The Pound has started the week on a somewhat steadier footing. However, positive unemployment and earnings data this morning are unlikely to provide additional relief for the currency, nor affect the Bank of England’s current outlook as no-deal Brexit continues to dominate the headlines in the UK.
Prime Minister Boris Johnson is preparing for a parliamentary battle against MPs who will try to block a no-deal scenario in the second week of September.
His cross-party opponents continue to be divided on the best way to prevent the UK from crashing out of the European Union on 31 October. But they are looking to get the Court of Session in Edinburgh to rule that suspending parliament to make the UK leave the EU without a deal is “unlawful and unconstitutional” and to request an extension to Article 50. This challenge was brought by the same group of anti-Brexit politicians last year who got a ruling from the European Court of Justice allowing the UK to cancel Brexit without the permission of the other 27 EU state members.
Meanwhile, the Euro dipped 0.25 per cent against the Dollar to $1.1188, giving back the previous day’s modest gains following a pull-back from five-week highs in Italian bond yields after the rating agency Fitch left the country’s credit rating unchanged.
Longer-term prospects for the single currency remain grim.
The European Central Bank (ECB) is widely expected to ease policy as early as September and concerns around Italy continue to linger as Deputy Prime Minister and right-wing League party leader Matteo Salvini has called for an early election. The Italian Senate will today debate Salvini’s no-confidence motion in the present government. That said, German Consumer Price Index (CPI) figures this morning were in line with expectations.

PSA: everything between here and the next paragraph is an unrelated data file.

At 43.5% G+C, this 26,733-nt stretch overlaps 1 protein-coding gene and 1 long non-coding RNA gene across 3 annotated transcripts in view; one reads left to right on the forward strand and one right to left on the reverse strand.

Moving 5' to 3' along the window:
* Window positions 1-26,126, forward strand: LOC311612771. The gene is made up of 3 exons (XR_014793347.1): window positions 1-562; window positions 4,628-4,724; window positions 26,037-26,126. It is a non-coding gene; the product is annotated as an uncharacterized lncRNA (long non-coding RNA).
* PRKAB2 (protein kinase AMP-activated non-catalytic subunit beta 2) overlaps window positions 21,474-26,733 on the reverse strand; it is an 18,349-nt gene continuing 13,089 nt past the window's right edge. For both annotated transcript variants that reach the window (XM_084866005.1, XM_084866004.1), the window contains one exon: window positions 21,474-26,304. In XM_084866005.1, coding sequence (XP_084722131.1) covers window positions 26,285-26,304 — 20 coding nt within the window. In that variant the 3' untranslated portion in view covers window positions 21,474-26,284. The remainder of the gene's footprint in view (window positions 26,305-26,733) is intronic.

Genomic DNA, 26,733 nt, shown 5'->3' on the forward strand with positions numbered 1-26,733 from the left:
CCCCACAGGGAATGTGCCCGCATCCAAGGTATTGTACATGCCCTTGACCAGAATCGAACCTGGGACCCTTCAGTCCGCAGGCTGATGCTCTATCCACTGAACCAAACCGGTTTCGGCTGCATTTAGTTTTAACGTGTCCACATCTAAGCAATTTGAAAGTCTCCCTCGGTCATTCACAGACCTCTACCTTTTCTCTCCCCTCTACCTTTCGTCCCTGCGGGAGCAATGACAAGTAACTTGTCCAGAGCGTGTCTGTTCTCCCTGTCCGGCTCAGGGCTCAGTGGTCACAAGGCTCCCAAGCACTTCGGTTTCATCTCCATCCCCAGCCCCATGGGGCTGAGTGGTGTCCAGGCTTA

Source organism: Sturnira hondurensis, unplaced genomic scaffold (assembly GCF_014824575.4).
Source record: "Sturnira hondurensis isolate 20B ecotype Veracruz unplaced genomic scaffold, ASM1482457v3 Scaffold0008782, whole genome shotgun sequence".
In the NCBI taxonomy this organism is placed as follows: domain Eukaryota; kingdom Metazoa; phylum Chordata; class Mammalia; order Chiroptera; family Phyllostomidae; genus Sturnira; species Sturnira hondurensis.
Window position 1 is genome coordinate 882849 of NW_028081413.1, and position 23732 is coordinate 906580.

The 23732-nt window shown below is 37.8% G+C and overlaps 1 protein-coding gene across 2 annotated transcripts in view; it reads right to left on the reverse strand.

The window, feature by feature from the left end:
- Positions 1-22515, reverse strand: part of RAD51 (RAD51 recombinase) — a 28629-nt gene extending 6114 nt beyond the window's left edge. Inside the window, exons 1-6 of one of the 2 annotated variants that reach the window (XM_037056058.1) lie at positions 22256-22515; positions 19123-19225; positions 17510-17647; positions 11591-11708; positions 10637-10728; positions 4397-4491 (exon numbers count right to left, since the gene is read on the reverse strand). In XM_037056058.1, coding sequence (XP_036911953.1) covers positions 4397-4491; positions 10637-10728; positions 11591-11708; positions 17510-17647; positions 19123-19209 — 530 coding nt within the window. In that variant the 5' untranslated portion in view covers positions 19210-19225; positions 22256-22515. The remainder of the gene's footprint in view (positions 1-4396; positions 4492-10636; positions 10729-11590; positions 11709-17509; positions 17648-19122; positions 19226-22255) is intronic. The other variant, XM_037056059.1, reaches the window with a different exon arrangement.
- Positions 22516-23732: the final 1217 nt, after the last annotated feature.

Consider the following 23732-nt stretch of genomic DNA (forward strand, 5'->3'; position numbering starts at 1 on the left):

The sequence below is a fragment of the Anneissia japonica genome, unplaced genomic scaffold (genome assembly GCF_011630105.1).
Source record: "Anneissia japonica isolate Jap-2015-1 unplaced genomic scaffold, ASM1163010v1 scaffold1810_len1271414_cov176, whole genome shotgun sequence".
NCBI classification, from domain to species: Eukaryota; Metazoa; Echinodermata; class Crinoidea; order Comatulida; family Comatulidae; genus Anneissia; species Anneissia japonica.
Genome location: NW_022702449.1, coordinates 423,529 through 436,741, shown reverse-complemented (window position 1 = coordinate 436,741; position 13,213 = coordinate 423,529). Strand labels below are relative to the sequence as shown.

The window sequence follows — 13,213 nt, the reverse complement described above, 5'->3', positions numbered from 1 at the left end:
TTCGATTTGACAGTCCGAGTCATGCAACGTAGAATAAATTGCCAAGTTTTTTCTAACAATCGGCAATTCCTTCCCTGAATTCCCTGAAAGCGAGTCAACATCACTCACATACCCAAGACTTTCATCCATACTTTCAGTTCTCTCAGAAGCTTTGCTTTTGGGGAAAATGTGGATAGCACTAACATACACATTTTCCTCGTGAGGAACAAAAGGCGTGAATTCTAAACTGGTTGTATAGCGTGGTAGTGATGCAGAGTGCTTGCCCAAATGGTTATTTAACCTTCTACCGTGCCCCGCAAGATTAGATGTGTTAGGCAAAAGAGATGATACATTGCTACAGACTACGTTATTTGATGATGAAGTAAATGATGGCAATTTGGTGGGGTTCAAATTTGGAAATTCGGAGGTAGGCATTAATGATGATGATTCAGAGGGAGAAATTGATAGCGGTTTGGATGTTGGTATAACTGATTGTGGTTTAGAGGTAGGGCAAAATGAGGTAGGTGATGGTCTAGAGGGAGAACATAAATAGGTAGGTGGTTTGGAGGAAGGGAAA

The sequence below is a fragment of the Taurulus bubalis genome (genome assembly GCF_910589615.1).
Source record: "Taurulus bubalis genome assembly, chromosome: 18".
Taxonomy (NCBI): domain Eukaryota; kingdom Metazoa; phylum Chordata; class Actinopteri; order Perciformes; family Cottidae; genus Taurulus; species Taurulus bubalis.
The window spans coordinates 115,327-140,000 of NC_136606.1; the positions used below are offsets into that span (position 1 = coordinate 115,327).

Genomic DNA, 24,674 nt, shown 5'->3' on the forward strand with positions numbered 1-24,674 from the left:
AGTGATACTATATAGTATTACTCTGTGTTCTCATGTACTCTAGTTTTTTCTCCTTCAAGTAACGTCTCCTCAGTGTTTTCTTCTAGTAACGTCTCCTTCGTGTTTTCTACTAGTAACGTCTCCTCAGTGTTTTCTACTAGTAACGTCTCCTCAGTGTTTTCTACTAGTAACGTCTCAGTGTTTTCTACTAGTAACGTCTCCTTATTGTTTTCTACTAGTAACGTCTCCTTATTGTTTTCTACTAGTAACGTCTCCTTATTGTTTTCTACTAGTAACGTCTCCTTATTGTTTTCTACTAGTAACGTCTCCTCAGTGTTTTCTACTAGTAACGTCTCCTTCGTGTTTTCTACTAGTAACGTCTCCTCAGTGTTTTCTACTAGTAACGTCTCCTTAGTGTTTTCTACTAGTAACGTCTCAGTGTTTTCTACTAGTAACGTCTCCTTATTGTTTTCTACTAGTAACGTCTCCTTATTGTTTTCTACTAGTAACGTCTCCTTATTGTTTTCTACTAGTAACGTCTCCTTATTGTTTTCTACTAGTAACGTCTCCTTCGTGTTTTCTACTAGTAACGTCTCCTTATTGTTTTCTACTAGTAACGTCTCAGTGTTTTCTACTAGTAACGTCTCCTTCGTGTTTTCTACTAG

China’s daily Global Times reported China could withstand any pressure from the US. China’s central bank set the official mid-point reference rate for the Yuan at 7.0326 per Dollar today, 13 August, which is above what analysts were expecting.
Meanwhile, the Dollar was undermined by further concerns that the US-Chinese trade war will damage the US economy. A weaker currency would make the country’s exports cheaper, and the Trump administration has consistently complained that a cheaper Yuan will give China a trade advantage.
While futures markets are predicting at least two more interest rate cuts by the end of 2019, economists have lately been more concerned about the chances of another recession. Bank of America Merrill Lynch economists said they see odds for a recession now at a one-in-three chance in the next 12 months, and Goldman Sachs economists lowered their forecast for fourth-quarter growth to 1.8 per cent.
There are a few releases today that could move things along, but it will still be largely about the risk mood around the US-Chinese trade rhetoric and accompanying renminbi weakening, followed by US CPI data release in the afternoon.
Recession fears up as UK GDP shrinks for first time in 7 years
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